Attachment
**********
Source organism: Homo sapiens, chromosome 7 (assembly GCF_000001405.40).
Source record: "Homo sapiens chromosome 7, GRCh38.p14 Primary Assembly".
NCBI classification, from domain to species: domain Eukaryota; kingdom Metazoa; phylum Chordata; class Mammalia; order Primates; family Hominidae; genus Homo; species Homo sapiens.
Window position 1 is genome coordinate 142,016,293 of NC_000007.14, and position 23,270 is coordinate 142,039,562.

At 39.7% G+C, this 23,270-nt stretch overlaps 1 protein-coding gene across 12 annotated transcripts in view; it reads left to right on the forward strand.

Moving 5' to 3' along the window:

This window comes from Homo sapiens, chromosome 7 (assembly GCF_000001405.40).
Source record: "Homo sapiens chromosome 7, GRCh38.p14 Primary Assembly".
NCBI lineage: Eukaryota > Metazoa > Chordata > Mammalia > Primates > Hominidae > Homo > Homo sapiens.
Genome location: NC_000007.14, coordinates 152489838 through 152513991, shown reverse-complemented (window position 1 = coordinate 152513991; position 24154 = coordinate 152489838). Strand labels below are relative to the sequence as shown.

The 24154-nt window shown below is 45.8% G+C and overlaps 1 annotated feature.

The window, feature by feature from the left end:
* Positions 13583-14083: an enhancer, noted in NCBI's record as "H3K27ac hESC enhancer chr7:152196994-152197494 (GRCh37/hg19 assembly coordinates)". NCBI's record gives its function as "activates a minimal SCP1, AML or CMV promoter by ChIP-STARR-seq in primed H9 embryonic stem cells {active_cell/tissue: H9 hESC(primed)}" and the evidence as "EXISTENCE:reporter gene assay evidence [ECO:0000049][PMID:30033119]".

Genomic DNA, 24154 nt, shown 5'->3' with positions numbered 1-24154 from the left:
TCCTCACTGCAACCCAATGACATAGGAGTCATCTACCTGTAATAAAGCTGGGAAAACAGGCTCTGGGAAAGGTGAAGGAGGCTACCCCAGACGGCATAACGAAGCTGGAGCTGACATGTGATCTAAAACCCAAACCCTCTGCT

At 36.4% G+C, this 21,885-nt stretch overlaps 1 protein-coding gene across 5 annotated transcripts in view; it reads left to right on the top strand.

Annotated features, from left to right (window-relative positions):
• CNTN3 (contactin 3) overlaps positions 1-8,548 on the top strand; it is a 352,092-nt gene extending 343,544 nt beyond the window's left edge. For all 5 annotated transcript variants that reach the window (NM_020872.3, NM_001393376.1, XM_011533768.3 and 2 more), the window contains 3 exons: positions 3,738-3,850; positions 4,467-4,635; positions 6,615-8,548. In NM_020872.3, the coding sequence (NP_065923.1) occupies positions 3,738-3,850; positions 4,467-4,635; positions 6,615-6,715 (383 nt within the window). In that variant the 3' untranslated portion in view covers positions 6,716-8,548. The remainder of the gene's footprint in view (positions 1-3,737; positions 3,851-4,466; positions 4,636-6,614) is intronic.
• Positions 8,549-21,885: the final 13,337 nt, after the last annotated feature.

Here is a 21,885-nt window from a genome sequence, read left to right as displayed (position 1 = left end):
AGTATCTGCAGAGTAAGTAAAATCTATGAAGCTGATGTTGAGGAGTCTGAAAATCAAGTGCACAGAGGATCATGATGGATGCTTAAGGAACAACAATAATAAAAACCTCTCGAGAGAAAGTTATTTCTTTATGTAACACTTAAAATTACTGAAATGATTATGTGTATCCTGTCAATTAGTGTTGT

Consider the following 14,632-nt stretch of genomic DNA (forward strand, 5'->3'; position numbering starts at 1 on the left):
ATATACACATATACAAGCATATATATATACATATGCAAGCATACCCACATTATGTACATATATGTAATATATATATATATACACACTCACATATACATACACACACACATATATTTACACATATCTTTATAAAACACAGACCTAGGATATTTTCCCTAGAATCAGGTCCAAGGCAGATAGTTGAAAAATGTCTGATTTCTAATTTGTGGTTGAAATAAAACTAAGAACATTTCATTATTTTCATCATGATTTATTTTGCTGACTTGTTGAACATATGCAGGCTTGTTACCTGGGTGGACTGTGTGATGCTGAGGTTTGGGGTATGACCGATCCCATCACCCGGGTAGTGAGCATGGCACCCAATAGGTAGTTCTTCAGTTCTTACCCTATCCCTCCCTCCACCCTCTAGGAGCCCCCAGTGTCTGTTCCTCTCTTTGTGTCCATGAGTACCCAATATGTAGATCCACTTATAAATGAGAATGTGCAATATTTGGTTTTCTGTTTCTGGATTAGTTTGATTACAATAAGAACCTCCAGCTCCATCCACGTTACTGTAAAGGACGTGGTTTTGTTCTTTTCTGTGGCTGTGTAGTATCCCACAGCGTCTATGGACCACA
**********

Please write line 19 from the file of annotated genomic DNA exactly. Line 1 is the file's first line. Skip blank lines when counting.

• Positions 8,549-21,885: the final 13,337 nt, after the last annotated feature.